Let food be thy medicine and medicine be thy food
We’ve all heard countless times that extra virgin olive oil is the core of the Mediterranean diet, and extremely healthy. But how solid is the science surrounding olive oil? Medical pundits frequently hold forth about olive oil with faulty facts. How often have you been warned not to cook with extra virgin olive oil because heat breaks it down – despite the fact that quality extra virgin olive oil actually has a very high smoke point, and is extremely healthy? Who saw Dr. Oz, in an otherwise fairly useful segment on olive oil real and fraudulent, urge his viewers to use the “fridge test” to find out whether their olive oil was authentic? (The fridge test is based on bad science, and doesn’t work, as explained by chemist Richard Gawel here.)
Shaky olive oil science isn’t confined to TV health gurus and urban legends: sometimes it's spread by serious researchers. Hundreds of medical studies involving olive oil have been performed over the last several decades, but their methods – and the olive oils they've employed – haven’t always been the best. A recent Spanish study on the cardiovascular benefits of the Mediterranean diet, published in the New England Journal of Medicine, triggered a spate of press coverage including two articles in the New York Times (here and here). Trouble is, much of the olive oil used was donated by Hojiblanca, Spain’s largest olive oil producer/bottler, which was recently outed by the Organización de Consumidores y Usuarios, the Spanish answer to Consumer Reports, for deceptively selling an inferior grade of olive oil as “extra virgin” (summary in Spanish here). Just think how heart-healthy the study participants would have been if they’d actually been eating extra virgin olive oil, with its store of anti-oxidants, anti-inflammatories and other health-promoting substances!
Things could be worse. Three weeks earlier, a group of Scandinavian scientists published “Mediterranean Dietary Pattern and Risk of Breast Cancer”. The study revealed no correlation between Mediterranean diet and reduced incidence of breast cancer, which is surprising until you read the fine print: the sources of monounsaturated fat in their diet weren't olive oil, but meat, dairy products and “fat for food preparation and sandwiches.” As far as I can determine, participants in this “Mediterranean diet” study didn’t eat any olive oil at all, though olive oil is of course a key part of this dietary regime.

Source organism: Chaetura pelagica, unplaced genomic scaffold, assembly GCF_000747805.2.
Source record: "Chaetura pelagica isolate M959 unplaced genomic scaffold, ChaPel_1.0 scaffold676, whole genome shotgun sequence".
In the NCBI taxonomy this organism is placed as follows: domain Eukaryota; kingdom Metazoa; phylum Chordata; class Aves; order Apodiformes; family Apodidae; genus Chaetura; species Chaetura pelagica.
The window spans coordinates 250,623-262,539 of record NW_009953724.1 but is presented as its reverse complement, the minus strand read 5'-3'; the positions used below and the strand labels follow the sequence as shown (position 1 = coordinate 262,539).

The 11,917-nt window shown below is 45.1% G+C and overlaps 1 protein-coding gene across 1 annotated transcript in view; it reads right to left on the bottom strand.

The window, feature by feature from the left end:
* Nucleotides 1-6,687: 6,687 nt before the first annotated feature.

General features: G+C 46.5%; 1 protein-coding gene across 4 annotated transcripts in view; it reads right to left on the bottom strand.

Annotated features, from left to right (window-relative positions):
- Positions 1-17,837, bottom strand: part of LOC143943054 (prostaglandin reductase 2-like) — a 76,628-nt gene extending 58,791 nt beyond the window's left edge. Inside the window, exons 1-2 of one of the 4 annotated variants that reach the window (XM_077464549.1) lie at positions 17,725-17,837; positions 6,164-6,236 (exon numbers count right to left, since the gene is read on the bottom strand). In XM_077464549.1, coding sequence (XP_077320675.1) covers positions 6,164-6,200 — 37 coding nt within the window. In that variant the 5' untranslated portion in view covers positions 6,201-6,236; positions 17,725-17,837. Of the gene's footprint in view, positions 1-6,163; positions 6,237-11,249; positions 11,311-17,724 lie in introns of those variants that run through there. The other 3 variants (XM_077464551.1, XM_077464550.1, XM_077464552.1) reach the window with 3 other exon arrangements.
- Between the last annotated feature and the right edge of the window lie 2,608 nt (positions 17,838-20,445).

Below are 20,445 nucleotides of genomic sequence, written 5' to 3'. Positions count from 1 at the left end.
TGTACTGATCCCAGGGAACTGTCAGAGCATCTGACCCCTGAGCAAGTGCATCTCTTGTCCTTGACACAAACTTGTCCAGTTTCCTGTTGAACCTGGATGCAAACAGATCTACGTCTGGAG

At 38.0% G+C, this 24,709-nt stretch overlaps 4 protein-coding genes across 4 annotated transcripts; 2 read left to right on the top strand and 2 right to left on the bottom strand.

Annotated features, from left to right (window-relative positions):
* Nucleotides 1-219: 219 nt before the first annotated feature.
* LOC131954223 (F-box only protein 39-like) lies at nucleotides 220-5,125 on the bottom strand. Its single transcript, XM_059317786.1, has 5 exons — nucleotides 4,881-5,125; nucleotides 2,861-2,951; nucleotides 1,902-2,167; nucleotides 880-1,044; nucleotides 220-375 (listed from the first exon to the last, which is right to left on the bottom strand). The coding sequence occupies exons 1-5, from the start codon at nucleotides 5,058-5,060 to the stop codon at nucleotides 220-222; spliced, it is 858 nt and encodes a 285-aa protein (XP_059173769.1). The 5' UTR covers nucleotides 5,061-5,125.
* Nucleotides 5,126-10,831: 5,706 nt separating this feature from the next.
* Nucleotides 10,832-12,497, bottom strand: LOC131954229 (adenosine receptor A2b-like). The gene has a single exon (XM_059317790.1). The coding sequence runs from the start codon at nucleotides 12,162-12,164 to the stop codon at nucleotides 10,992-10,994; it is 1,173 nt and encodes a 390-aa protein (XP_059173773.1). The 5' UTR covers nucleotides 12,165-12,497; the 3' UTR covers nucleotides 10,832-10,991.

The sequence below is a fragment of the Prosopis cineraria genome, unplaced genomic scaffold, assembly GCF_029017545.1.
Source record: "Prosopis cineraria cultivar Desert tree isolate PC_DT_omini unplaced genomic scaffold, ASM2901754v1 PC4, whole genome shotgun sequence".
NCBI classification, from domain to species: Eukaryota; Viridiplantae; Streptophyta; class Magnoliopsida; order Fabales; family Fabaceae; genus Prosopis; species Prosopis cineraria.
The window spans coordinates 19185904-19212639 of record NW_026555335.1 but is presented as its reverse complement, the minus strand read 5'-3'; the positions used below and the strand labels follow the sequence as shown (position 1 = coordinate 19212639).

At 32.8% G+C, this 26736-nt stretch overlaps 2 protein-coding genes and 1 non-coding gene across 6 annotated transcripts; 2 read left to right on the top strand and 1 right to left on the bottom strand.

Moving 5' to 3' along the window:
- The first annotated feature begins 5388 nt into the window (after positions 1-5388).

It’s time to start separating the wheat from the chaff in olive oil health, by building a canon of solid scientific information, and debugging a number of widespread olive oil misconceptions. Truth in Olive Oil has been in contact with several top medical researchers who really understand olive oil, whose research is helping to clarify how healthy extra virgin olive oil helps fight, and even cure, a number of pathologies – as well as to identify areas where olive oil isn’t actually beneficial at all. One of these researchers is Mary Flynn, PhD, RD, Associate Professor of Clinical Medicine at Brown University’s Alpert Medical School in Providence, Rhode Island. Over the last thirty years, while working as a teacher, researcher and outpatient dietitian, Mary has reviewed the existing science concerning the role of olive oil and health; performed her own research on olive oil health; created a weight-loss diet that features extra virgin olive oil; co-authored books about the fallacy of low-fat weight-loss diets (Low-fat Lies, Lifeline Press, 1999) and the health benefits of an olive oil- and vegetable-rich diet for breast cancer survivors and for people in general (The Pink Ribbon Diet, Da Capo Lifelong Books, 2010); and celebrated olive oil in culinary events with prominent chefs. In the process, she has gained a remarkable appreciation of olive oil not only as a health-promoting substance but as a delicious, uniquely satisfying food. “The sooner people realize that foods like extra virgin olive oil are medicine, pure and simple, the healthier we all will be,” she told me recently – a phrase worthy of Hippocrates.
Dr. Flynn is joining Truth in Olive Oil this week, to explain how her fascination with extra virgin olive oil was born. In future posts she’ll talk in more detail about the science behind extra virgin olive oil health, describe the weight-loss and therapeutic benefits of her olive-oil-based diet, and detail her research, past and future, into the beneficial effects of extra virgin olive oil, especially against coronary heart disease and certain types of cancer.
Truth in Olive Oil aims to raise funds for Dr. Flynn’s vital and ongoing research, as well as to help create a working group of internationally-recognized scientists and research institutes interested in exploring the therapeutic properties of high-quality extra virgin olive oil. (Details on how you can contribute to this cause will be provided in Mary's next post on Truth in Olive Oil.)